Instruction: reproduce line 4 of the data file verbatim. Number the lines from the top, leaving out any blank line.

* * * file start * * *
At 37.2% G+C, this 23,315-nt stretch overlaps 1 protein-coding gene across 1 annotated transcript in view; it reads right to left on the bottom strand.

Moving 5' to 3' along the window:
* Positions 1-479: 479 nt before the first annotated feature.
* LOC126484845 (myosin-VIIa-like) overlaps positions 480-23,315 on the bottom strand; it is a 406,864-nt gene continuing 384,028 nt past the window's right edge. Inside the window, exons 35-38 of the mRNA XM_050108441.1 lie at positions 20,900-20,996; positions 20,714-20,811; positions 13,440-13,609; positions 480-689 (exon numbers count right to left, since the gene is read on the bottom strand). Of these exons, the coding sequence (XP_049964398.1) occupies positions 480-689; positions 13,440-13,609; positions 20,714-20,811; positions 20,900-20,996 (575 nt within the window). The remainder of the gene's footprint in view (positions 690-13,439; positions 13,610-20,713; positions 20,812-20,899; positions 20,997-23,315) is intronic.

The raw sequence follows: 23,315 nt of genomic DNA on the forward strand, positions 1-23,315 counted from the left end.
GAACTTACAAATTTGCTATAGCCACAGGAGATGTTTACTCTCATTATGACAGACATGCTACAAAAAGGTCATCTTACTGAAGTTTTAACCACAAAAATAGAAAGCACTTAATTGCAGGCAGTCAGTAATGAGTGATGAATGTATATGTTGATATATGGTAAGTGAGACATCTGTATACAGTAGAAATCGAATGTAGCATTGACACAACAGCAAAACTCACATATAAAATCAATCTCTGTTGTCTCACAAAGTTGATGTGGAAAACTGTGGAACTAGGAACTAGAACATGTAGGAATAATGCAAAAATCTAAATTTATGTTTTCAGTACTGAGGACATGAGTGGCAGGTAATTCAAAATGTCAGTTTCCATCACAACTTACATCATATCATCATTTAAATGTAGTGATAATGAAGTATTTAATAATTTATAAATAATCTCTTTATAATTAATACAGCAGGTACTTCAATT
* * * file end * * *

* LOC126484845 (myosin-VIIa-like) overlaps positions 480-23,315 on the bottom strand; it is a 406,864-nt gene continuing 384,028 nt past the window's right edge. Inside the window, exons 35-38 of the mRNA XM_050108441.1 lie at positions 20,900-20,996; positions 20,714-20,811; positions 13,440-13,609; positions 480-689 (exon numbers count right to left, since the gene is read on the bottom strand). Of these exons, the coding sequence (XP_049964398.1) occupies positions 480-689; positions 13,440-13,609; positions 20,714-20,811; positions 20,900-20,996 (575 nt within the window). The remainder of the gene's footprint in view (positions 690-13,439; positions 13,610-20,713; positions 20,812-20,899; positions 20,997-23,315) is intronic.